The National Endowment for the Arts (NEA) has just announced that its organization will be awarding grants geared in the proliferation of digital media, more specifically in the arena of video game development.
NEA’s grant category of The Arts on Radio and Television has been replaced with The Arts in Media. It focuses in intensifying the organization’s support toward initiative campaigns and platforms that strengthen the need for multimedia as key educational and cultural preservation tool.
NEA is a stalwart supporter of U. S.-based organizations that promote the arts and culture, specifically in the disciplines of arts education, dance, folk & traditional arts, literature, music, and many more.
According to NEA’s grant guidelines page:
The Arts in Media builds on the success of The Arts on Radio and Television. All project types that were previously eligible remain eligible. In addition, the expanded category now includes:
- All available media platforms such as the Internet, interactive and mobile technologies, digital games, arts content delivered via satellite, as well as on radio and television
- Media projects that can be considered works of art
Support for violence and digital voyeurism imminent?
NEA has stated in its core guidelines that the organization will only support revolutionary projects with main concentration on the “development and national distribution of the arts.”
Despite NEA considering a multimedia approach, video game grants is only limited with projects that benefit the cultural momentum of the United States through digital media. Furthermore, proposals that benign the creation of video games with violent and voyeuristic material will be likely rejected by NEA’s Board of Trustees.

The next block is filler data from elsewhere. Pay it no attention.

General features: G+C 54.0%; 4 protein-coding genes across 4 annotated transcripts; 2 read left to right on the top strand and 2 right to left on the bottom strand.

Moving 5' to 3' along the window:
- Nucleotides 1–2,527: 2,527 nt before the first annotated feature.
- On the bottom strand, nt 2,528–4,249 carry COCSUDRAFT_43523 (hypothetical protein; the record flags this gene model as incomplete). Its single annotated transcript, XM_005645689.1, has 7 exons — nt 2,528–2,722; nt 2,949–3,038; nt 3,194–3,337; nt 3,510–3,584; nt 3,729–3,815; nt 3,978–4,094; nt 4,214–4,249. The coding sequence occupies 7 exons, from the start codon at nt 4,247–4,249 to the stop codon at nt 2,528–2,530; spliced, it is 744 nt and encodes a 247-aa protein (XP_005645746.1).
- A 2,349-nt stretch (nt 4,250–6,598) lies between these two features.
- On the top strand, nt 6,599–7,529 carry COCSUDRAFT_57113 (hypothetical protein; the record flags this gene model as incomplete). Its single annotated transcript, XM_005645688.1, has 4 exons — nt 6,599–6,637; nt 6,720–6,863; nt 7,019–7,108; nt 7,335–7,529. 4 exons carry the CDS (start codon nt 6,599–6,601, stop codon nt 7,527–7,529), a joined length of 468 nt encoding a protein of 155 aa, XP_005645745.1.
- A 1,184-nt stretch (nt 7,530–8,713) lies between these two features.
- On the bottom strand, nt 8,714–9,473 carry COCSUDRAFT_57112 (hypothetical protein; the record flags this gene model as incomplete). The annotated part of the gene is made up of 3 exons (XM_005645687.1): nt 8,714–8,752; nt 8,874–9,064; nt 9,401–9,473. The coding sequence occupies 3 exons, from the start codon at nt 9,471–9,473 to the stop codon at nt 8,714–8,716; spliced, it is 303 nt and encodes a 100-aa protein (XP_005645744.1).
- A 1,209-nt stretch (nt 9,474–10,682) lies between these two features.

Video game proposals, or programs for video game development, must carefully consider that NEA is not going to casually award grants for games that will cause a massive cultural backlash.
NEA has allotted a maximum award of $10,000 to $200,000. Awards vary by target proximity, complexity, and scope of the project.
The application for NEA’s The Arts in Media program starts on September 1, 2011.
Multimedia grants spearheading high-end gaming development
Harrisburg University recently submitted a proposal entitled, “Alternate Reality Game for Achieving Mastery of Common Core Standards in Grade Mathematics.” Educational institutions like Harrisburg University is setting gaming precedent in fostering new, compelling methods to teach children.
Perhaps, video game development in the country has become an innovative trigger in lifting the cultural and educational status of the country known to have produced controversial titles such as Grand Theft Auto and Manhunt.
Harrisburg University submitted their proposal via the Next Generation Learning Challenges, an organization that invests in programs that address emerging educational barricades.